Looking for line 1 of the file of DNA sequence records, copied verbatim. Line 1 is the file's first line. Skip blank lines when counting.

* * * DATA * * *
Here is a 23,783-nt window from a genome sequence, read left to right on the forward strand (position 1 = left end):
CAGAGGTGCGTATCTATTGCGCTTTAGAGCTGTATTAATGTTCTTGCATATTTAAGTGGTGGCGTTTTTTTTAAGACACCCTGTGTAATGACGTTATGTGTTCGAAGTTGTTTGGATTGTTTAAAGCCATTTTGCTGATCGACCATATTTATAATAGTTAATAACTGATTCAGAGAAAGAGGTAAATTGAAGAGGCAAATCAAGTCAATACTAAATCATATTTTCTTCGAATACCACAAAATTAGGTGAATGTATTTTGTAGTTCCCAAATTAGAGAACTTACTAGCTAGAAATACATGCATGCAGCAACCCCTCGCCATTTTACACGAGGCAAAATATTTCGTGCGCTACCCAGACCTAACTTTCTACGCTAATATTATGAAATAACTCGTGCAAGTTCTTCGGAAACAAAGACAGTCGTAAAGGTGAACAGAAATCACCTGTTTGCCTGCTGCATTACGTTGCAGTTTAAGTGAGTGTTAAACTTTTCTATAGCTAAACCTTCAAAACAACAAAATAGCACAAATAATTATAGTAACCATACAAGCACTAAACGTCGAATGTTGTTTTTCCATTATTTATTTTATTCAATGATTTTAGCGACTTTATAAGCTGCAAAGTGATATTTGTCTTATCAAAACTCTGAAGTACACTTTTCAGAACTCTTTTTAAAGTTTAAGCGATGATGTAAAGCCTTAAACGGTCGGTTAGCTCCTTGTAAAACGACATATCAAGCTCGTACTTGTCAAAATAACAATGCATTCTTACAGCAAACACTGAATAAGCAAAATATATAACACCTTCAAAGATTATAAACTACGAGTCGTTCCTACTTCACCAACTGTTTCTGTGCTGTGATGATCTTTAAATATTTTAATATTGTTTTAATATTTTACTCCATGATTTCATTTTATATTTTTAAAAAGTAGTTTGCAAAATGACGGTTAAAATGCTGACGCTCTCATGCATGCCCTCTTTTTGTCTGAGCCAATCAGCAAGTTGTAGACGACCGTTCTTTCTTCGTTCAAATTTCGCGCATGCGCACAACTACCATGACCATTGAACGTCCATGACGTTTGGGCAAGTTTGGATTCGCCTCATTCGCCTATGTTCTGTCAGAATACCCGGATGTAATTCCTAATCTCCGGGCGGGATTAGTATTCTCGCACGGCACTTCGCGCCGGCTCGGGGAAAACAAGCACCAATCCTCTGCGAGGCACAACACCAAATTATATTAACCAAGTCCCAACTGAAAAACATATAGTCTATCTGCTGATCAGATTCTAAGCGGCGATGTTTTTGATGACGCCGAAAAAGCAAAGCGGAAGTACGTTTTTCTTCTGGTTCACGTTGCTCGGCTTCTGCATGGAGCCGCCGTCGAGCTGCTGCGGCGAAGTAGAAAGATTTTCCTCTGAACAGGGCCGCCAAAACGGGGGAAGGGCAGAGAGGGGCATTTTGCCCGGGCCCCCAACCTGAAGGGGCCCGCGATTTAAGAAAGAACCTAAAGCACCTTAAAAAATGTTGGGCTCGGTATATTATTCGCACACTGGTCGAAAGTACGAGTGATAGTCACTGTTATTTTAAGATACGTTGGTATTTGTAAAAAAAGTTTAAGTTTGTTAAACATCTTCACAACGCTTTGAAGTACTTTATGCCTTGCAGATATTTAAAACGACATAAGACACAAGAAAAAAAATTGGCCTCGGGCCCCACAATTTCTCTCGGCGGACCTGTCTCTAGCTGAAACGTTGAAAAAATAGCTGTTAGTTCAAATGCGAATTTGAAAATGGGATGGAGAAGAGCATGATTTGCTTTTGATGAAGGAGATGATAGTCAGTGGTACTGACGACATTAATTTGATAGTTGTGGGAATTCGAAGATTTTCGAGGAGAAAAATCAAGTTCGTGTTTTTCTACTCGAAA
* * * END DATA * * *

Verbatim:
Here is a 23,783-nt window from a genome sequence, read left to right on the forward strand (position 1 = left end):